The Labor Energy Partnership says in a press release that it is guided by four core principles. One of those principles is “an ‘all-of-the above’ energy source strategy” that's flexible and “addresses the crisis of stranded workers.” Another key tenet is “the preservation of existing jobs, wherever possible, and the creation of new ones that are equal to or better than those that are displaced.”

Decommissioning California Refineries: Climate and Health Paths in an Oil State

By Greg Karras - Communities for a Better Environment, July 2020

Machines that burn oil are going away. We will burn much less oil, either to prevent the increasing accumulation of pollution impacts that could cause the collapse of human societies as we know them, or as a footnote to the collapse of our societies and economies on which the petroleum fuel chain now feeds. Which path we take matters.

Sustainable energy technologies that are proven, available now, and obviously more economic than societal collapse could replace oil and other fossil fuels. But critical oil infrastructure, permitted mainly in working class communities and communities of color, is still growing. Environmental, economic, and racial injustice weaken societal capacity to break free of this toxic path. Societal capacity to organize—political feasibility—has emerged as the primary barrier to solving our existential pollution crisis.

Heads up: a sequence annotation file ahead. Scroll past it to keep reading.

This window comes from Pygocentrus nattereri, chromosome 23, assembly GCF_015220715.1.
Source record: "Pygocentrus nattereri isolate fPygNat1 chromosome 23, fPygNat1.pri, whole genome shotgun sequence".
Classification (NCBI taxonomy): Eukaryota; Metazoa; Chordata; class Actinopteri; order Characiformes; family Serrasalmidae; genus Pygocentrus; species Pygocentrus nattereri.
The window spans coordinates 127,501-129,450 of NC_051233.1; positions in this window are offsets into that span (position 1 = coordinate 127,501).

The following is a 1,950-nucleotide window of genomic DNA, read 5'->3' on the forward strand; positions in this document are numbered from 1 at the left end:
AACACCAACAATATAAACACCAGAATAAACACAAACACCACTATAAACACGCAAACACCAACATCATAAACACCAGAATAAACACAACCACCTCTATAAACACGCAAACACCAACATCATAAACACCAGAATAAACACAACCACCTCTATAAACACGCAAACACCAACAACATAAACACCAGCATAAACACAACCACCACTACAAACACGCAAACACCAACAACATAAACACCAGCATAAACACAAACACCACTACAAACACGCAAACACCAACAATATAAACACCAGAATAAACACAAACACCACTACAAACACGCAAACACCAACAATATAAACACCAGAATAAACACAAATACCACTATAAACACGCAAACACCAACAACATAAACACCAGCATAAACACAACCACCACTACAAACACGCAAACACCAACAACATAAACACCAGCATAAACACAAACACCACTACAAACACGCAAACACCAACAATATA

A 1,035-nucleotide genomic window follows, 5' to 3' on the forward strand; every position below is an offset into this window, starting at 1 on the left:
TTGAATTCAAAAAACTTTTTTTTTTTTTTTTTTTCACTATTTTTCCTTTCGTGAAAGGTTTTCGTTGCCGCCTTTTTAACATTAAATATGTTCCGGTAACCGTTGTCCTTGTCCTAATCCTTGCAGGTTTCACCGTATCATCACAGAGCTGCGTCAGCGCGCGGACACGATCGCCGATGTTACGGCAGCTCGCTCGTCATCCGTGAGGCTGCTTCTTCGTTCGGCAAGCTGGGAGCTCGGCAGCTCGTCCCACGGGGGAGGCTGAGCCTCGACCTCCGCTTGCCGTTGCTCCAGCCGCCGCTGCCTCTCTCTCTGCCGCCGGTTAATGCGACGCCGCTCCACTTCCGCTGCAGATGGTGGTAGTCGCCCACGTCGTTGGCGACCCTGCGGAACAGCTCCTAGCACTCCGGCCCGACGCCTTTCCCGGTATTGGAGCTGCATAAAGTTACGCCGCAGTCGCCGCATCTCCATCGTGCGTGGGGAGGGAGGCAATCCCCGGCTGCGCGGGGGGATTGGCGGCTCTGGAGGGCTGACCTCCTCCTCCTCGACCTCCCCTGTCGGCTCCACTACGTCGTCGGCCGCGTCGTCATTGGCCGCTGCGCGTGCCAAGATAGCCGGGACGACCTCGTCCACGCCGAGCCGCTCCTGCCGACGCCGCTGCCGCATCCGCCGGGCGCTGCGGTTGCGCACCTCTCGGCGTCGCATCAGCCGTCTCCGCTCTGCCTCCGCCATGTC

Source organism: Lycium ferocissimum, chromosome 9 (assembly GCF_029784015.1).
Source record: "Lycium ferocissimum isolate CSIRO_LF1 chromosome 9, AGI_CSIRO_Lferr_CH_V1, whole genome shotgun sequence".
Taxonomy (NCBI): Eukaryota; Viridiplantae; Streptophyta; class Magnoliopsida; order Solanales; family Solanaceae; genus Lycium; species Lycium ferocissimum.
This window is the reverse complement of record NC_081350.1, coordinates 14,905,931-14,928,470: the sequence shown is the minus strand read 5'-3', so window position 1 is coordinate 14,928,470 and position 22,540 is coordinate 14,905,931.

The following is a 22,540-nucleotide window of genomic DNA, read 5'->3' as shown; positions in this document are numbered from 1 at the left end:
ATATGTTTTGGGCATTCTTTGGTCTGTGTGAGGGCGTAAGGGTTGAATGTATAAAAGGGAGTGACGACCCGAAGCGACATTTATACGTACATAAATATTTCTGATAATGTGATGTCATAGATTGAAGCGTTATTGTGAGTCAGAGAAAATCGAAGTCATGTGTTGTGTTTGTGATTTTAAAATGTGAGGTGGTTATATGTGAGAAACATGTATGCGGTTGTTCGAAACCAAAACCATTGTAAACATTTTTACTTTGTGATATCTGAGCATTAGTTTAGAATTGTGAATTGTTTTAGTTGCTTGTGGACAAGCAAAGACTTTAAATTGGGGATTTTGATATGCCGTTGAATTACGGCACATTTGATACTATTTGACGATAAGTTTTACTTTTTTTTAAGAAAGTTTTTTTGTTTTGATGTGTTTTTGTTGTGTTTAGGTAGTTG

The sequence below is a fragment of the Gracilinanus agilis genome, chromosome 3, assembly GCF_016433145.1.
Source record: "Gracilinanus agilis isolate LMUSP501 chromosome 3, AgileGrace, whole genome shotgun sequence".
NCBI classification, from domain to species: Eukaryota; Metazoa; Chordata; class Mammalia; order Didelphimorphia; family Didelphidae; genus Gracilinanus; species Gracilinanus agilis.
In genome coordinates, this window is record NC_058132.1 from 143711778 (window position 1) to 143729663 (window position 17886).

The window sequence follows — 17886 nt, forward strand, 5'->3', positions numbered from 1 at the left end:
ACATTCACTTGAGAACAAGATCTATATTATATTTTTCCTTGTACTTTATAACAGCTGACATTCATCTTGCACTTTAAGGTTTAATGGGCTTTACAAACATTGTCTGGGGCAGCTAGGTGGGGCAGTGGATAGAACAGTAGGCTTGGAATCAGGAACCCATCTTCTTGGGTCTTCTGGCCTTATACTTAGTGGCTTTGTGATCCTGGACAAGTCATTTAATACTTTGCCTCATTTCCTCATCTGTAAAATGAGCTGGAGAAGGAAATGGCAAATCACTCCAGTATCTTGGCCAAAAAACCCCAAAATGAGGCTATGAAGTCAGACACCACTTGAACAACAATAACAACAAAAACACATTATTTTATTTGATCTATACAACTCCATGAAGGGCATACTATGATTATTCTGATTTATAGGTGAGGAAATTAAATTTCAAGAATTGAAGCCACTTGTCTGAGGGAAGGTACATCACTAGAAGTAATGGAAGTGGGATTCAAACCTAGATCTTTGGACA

California has this problem. It hosts the largest oil refining center in western North America. It has the worst air pollution in the nation, and yet it has allowed its oil sector’s critical infrastructure to grow in low-income communities of color, where this pollution is disparately severe compared with the state average. It uses pollution trading—the exchange of money for permits to pollute—leaving communities largely on our own to fight refinery and oil terminal expansion projects.

Communities rose up to stop tar sands projects in many inspiring efforts that for a decade have held to a trickle the flood of cheaper, dirtier oil that refiners sought. But some projects slipped through. The petroleum fuel chain emits more carbon from extracting, refining, and burning fuels made from the oil refined in California than all other activities in the state combined, and as other emissions have begun to decline, its emissions have not.

In fact its emissions increased from 2013–2017 as refiners here increased production for exports that sold for more money than the entire oil sector spent on permits to emit under the state’s carbon trading scheme. They could do that because no refiner faced any limit on carbon emissions from its plant. They still can because politicians caved in to their demand to make carbon trading the only curb on those emissions. Since 2017, state law has prohibited state air officials from setting a carbon-cutting limit on any oil refining plant under this carbon trading scheme.

Governor Brown argued this law was the best “compromise” that was politically feasible. Yet state climate policy has ignored the need, first voiced by the Oil, Chemical & Atomic Workers Union decades ago, for a mandate that assures workers a just transition. Equally important to political feasibility, communities must predict how fast to transition their job and tax bases from oil to sustainable alternatives. But by letting any polluter delay emission cuts at any time, pollution trading makes it harder to make this very prediction.

Read the report (PDF).